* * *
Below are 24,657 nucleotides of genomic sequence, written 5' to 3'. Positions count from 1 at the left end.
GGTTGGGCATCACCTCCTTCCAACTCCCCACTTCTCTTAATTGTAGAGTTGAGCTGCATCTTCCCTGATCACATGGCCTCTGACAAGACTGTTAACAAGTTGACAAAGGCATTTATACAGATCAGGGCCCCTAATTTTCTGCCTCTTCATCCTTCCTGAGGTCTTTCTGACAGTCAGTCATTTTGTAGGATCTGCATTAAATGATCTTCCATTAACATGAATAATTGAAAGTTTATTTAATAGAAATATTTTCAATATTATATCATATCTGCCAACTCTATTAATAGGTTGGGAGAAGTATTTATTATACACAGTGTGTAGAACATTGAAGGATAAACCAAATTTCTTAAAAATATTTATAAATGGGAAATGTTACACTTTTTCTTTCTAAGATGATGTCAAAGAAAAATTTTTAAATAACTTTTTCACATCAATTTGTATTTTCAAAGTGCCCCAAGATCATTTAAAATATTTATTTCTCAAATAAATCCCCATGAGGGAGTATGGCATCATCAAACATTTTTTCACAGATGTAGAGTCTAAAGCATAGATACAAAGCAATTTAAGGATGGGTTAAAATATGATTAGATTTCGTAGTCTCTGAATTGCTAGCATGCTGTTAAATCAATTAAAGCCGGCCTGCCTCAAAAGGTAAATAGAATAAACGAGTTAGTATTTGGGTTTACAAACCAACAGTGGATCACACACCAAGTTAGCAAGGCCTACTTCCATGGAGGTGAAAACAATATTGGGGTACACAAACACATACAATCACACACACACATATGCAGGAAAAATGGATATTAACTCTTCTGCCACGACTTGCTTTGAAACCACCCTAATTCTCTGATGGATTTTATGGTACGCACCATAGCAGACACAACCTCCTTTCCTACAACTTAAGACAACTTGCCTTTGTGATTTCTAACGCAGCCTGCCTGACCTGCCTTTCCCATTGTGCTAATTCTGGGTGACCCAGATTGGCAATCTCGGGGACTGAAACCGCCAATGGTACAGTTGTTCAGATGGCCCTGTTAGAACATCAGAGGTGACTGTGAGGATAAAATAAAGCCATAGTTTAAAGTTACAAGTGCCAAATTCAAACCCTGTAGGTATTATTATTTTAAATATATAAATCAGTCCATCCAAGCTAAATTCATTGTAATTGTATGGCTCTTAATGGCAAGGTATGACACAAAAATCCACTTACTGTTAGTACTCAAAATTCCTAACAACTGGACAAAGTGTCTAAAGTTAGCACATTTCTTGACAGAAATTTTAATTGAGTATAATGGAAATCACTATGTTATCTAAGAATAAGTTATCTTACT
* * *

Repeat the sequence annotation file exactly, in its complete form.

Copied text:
Below are 24,657 nucleotides of genomic sequence, written 5' to 3'. Positions count from 1 at the left end.
GGTTGGGCATCACCTCCTTCCAACTCCCCACTTCTCTTAATTGTAGAGTTGAGCTGCATCTTCCCTGATCACATGGCCTCTGACAAGACTGTTAACAAGTTGACAAAGGCATTTATACAGATCAGGGCCCCTAATTTTCTGCCTCTTCATCCTTCCTGAGGTCTTTCTGACAGTCAGTCATTTTGTAGGATCTGCATTAAATGATCTTCCATTAACATGAATAATTGAAAGTTTATTTAATAGAAATATTTTCAATATTATATCATATCTGCCAACTCTATTAATAGGTTGGGAGAAGTATTTATTATACACAGTGTGTAGAACATTGAAGGATAAACCAAATTTCTTAAAAATATTTATAAATGGGAAATGTTACACTTTTTCTTTCTAAGATGATGTCAAAGAAAAATTTTTAAATAACTTTTTCACATCAATTTGTATTTTCAAAGTGCCCCAAGATCATTTAAAATATTTATTTCTCAAATAAATCCCCATGAGGGAGTATGGCATCATCAAACATTTTTTCACAGATGTAGAGTCTAAAGCATAGATACAAAGCAATTTAAGGATGGGTTAAAATATGATTAGATTTCGTAGTCTCTGAATTGCTAGCATGCTGTTAAATCAATTAAAGCCGGCCTGCCTCAAAAGGTAAATAGAATAAACGAGTTAGTATTTGGGTTTACAAACCAACAGTGGATCACACACCAAGTTAGCAAGGCCTACTTCCATGGAGGTGAAAACAATATTGGGGTACACAAACACATACAATCACACACACACATATGCAGGAAAAATGGATATTAACTCTTCTGCCACGACTTGCTTTGAAACCACCCTAATTCTCTGATGGATTTTATGGTACGCACCATAGCAGACACAACCTCCTTTCCTACAACTTAAGACAACTTGCCTTTGTGATTTCTAACGCAGCCTGCCTGACCTGCCTTTCCCATTGTGCTAATTCTGGGTGACCCAGATTGGCAATCTCGGGGACTGAAACCGCCAATGGTACAGTTGTTCAGATGGCCCTGTTAGAACATCAGAGGTGACTGTGAGGATAAAATAAAGCCATAGTTTAAAGTTACAAGTGCCAAATTCAAACCCTGTAGGTATTATTATTTTAAATATATAAATCAGTCCATCCAAGCTAAATTCATTGTAATTGTATGGCTCTTAATGGCAAGGTATGACACAAAAATCCACTTACTGTTAGTACTCAAAATTCCTAACAACTGGACAAAGTGTCTAAAGTTAGCACATTTCTTGACAGAAATTTTAATTGAGTATAATGGAAATCACTATGTTATCTAAGAATAAGTTATCTTACT